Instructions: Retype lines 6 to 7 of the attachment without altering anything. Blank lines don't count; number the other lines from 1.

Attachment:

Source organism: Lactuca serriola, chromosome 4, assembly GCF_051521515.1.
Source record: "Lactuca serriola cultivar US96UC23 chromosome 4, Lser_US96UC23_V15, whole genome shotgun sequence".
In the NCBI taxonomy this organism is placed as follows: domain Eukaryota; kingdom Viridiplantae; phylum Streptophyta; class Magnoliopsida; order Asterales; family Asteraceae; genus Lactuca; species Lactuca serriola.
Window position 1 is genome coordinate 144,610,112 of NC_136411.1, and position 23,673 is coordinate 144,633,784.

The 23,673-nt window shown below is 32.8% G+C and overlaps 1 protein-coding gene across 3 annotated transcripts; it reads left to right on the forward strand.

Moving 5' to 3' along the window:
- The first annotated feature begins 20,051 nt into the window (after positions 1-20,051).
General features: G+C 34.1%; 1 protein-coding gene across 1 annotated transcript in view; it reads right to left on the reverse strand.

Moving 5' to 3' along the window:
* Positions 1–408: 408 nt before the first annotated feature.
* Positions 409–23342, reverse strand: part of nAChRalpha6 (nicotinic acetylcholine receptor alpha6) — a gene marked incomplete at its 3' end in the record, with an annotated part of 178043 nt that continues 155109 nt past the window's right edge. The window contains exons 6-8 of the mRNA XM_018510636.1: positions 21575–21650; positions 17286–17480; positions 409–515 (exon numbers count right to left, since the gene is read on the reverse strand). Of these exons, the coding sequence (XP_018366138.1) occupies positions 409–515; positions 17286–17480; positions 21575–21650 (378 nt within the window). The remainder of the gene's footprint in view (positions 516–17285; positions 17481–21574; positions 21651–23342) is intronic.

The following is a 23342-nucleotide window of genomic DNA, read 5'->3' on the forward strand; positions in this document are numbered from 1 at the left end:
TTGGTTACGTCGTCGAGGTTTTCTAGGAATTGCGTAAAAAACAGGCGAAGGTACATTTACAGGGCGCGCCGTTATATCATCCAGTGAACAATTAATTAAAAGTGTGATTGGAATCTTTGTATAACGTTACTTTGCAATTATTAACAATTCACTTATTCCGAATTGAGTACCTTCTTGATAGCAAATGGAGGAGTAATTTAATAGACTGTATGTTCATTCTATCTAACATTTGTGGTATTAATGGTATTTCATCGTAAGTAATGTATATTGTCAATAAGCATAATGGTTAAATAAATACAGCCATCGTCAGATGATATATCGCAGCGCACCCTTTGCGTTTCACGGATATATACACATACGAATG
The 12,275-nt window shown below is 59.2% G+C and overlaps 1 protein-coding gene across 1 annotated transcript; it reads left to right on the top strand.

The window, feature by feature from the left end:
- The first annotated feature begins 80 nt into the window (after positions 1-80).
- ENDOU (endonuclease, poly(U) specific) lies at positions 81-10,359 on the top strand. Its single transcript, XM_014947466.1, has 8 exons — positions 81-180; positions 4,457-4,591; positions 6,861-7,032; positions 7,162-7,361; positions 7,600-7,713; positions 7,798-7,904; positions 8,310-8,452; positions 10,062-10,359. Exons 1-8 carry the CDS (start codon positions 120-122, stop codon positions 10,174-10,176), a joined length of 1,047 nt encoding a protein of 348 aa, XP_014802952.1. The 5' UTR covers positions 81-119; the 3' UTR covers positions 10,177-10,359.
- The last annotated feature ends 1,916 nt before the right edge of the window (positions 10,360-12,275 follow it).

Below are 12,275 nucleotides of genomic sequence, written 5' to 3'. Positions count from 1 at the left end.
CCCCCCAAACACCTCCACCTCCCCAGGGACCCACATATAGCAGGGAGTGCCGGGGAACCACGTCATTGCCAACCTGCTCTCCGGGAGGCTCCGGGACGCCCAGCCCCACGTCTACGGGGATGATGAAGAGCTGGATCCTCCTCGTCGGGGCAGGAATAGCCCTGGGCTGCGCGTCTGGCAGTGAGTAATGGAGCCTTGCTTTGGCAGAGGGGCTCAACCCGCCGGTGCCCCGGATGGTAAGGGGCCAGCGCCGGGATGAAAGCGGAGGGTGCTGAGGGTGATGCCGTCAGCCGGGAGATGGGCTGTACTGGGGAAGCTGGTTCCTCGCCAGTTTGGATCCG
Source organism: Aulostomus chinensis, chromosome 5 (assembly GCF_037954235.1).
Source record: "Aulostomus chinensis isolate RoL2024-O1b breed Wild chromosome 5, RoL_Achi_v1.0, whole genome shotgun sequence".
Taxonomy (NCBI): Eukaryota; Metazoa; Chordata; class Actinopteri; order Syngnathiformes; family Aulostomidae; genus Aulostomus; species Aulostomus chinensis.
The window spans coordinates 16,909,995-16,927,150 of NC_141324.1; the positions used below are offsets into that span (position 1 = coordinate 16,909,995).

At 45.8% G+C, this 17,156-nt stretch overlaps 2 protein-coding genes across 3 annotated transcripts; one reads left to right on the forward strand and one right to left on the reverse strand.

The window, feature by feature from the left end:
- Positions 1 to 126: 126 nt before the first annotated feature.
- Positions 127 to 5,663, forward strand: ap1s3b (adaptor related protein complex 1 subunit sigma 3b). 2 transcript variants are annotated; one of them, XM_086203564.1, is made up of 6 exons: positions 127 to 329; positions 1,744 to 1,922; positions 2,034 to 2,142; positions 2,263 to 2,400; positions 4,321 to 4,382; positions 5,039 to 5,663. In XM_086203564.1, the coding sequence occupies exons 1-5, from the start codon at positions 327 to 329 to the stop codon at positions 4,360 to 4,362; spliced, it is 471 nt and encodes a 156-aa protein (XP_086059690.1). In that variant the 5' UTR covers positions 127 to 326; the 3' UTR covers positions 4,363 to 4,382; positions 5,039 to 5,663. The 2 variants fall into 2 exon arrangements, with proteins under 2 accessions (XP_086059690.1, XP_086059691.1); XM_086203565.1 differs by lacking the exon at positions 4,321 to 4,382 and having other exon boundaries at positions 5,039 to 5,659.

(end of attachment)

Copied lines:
Moving 5' to 3' along the window:
- The first annotated feature begins 20,051 nt into the window (after positions 1-20,051).